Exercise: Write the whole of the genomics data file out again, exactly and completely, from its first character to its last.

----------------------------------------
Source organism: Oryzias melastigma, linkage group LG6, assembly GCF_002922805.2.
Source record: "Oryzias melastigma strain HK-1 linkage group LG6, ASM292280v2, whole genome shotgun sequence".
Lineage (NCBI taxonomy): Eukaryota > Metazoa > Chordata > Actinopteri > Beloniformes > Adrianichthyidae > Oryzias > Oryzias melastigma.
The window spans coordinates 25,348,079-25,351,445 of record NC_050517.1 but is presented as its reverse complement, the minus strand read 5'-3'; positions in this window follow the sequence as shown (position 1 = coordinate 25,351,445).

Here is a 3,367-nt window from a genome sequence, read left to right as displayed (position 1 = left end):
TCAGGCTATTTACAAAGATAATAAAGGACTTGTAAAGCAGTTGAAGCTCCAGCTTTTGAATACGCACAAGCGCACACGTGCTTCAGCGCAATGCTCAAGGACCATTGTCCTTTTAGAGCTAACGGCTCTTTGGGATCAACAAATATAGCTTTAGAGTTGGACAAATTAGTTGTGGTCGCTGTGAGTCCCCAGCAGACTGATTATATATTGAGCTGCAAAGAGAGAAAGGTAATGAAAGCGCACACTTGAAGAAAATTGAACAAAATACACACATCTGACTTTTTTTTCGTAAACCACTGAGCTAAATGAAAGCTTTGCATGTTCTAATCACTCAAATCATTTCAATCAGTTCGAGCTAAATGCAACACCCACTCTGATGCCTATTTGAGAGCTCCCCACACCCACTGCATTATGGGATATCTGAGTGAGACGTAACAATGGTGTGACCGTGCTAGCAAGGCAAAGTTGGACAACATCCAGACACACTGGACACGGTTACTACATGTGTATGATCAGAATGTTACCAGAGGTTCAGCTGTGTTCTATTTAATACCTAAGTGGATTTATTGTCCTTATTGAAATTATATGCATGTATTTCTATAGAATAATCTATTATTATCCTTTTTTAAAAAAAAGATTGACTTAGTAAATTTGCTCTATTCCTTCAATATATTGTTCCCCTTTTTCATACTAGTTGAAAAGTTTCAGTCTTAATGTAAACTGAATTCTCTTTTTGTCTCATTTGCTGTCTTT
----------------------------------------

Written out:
Source organism: Oryzias melastigma, linkage group LG6, assembly GCF_002922805.2.
Source record: "Oryzias melastigma strain HK-1 linkage group LG6, ASM292280v2, whole genome shotgun sequence".
Lineage (NCBI taxonomy): Eukaryota > Metazoa > Chordata > Actinopteri > Beloniformes > Adrianichthyidae > Oryzias > Oryzias melastigma.
The window spans coordinates 25,348,079-25,351,445 of record NC_050517.1 but is presented as its reverse complement, the minus strand read 5'-3'; positions in this window follow the sequence as shown (position 1 = coordinate 25,351,445).

Here is a 3,367-nt window from a genome sequence, read left to right as displayed (position 1 = left end):
TCAGGCTATTTACAAAGATAATAAAGGACTTGTAAAGCAGTTGAAGCTCCAGCTTTTGAATACGCACAAGCGCACACGTGCTTCAGCGCAATGCTCAAGGACCATTGTCCTTTTAGAGCTAACGGCTCTTTGGGATCAACAAATATAGCTTTAGAGTTGGACAAATTAGTTGTGGTCGCTGTGAGTCCCCAGCAGACTGATTATATATTGAGCTGCAAAGAGAGAAAGGTAATGAAAGCGCACACTTGAAGAAAATTGAACAAAATACACACATCTGACTTTTTTTTCGTAAACCACTGAGCTAAATGAAAGCTTTGCATGTTCTAATCACTCAAATCATTTCAATCAGTTCGAGCTAAATGCAACACCCACTCTGATGCCTATTTGAGAGCTCCCCACACCCACTGCATTATGGGATATCTGAGTGAGACGTAACAATGGTGTGACCGTGCTAGCAAGGCAAAGTTGGACAACATCCAGACACACTGGACACGGTTACTACATGTGTATGATCAGAATGTTACCAGAGGTTCAGCTGTGTTCTATTTAATACCTAAGTGGATTTATTGTCCTTATTGAAATTATATGCATGTATTTCTATAGAATAATCTATTATTATCCTTTTTTAAAAAAAAGATTGACTTAGTAAATTTGCTCTATTCCTTCAATATATTGTTCCCCTTTTTCATACTAGTTGAAAAGTTTCAGTCTTAATGTAAACTGAATTCTCTTTTTGTCTCATTTGCTGTCTTT